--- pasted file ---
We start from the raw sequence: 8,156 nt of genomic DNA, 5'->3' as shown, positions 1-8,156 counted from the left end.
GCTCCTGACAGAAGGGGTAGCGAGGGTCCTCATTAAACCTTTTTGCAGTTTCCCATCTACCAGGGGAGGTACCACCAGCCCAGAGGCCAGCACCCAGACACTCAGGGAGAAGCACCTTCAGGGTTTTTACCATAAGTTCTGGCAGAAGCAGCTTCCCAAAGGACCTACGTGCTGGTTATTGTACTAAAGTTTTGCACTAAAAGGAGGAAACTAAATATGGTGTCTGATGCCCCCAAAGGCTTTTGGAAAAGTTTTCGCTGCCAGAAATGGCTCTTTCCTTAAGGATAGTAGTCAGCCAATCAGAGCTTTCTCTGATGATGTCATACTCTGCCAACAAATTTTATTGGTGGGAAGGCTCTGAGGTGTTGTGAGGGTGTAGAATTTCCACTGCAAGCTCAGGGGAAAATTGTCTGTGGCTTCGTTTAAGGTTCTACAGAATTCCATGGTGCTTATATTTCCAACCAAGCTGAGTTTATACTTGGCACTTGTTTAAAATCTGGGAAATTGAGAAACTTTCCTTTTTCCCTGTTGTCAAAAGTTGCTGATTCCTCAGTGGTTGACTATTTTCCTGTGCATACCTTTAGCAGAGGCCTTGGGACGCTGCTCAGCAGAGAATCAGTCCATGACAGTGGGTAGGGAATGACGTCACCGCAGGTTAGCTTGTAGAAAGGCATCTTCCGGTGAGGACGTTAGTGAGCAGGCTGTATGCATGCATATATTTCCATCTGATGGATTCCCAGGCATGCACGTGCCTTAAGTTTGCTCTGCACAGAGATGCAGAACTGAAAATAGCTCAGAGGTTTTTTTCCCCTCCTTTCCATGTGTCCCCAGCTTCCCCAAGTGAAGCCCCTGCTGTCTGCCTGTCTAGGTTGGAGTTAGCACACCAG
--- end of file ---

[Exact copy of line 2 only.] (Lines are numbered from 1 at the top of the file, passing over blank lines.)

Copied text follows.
GCTCCTGACAGAAGGGGTAGCGAGGGTCCTCATTAAACCTTTTTGCAGTTTCCCATCTACCAGGGGAGGTACCACCAGCCCAGAGGCCAGCACCCAGACACTCAGGGAGAAGCACCTTCAGGGTTTTTACCATAAGTTCTGGCAGAAGCAGCTTCCCAAAGGACCTACGTGCTGGTTATTGTACTAAAGTTTTGCACTAAAAGGAGGAAACTAAATATGGTGTCTGATGCCCCCAAAGGCTTTTGGAAAAGTTTTCGCTGCCAGAAATGGCTCTTTCCTTAAGGATAGTAGTCAGCCAATCAGAGCTTTCTCTGATGATGTCATACTCTGCCAACAAATTTTATTGGTGGGAAGGCTCTGAGGTGTTGTGAGGGTGTAGAATTTCCACTGCAAGCTCAGGGGAAAATTGTCTGTGGCTTCGTTTAAGGTTCTACAGAATTCCATGGTGCTTATATTTCCAACCAAGCTGAGTTTATACTTGGCACTTGTTTAAAATCTGGGAAATTGAGAAACTTTCCTTTTTCCCTGTTGTCAAAAGTTGCTGATTCCTCAGTGGTTGACTATTTTCCTGTGCATACCTTTAGCAGAGGCCTTGGGACGCTGCTCAGCAGAGAATCAGTCCATGACAGTGGGTAGGGAATGACGTCACCGCAGGTTAGCTTGTAGAAAGGCATCTTCCGGTGAGGACGTTAGTGAGCAGGCTGTATGCATGCATATATTTCCATCTGATGGATTCCCAGGCATGCACGTGCCTTAAGTTTGCTCTGCACAGAGATGCAGAACTGAAAATAGCTCAGAGGTTTTTTTCCCCTCCTTTCCATGTGTCCCCAGCTTCCCCAAGTGAAGCCCCTGCTGTCTGCCTGTCTAGGTTGGAGTTAGCACACCAG